Openness and inflation
Abstract: This paper reviews the evidence on the relationship between openness and inflation. There is a robust negative relationship across countries, first documented by Romer (1993), between a country's openness to trade and its long-run inflation rate. However, a key part of the standard explanation for this relationship?that central banks have a smaller incentive to engineer surprise inflations in more-open economies because the Phillips curve is steeper?seems at odds with the facts. While the United States is still not a very open economy by conventional measures, there are channels through which global developments may influence the nation's inflation. We document evidence that global resource utilization may play a role in U.S. inflation and suggest avenues for future research.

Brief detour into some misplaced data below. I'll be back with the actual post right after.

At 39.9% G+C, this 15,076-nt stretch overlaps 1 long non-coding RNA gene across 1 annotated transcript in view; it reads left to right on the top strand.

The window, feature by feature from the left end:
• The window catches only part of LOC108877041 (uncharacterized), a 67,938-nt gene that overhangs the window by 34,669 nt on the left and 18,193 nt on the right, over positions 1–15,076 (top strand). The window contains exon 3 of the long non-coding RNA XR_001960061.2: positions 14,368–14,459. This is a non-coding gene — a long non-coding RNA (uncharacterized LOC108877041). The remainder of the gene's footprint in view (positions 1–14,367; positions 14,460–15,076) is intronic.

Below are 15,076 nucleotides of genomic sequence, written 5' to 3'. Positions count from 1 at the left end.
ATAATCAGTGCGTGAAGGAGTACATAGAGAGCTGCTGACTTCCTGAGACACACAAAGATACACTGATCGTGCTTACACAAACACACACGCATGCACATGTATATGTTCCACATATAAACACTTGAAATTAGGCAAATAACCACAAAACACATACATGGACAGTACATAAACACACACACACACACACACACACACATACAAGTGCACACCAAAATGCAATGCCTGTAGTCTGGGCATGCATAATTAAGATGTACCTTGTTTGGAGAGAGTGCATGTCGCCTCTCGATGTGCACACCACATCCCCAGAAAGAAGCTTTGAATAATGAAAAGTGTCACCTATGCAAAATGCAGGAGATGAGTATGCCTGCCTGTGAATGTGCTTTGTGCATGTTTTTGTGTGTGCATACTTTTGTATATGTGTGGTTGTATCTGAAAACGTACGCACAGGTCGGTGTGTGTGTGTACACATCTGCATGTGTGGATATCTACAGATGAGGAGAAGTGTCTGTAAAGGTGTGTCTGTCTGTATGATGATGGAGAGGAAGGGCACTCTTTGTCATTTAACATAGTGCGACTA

File(s): File format is application/pdf http://www.dallasfed.org/assets/documents/research/staff/staff0702.pdf
Provider: Federal Reserve Bank of Dallas
Part of Series: Staff Papers
Publication Date: 2007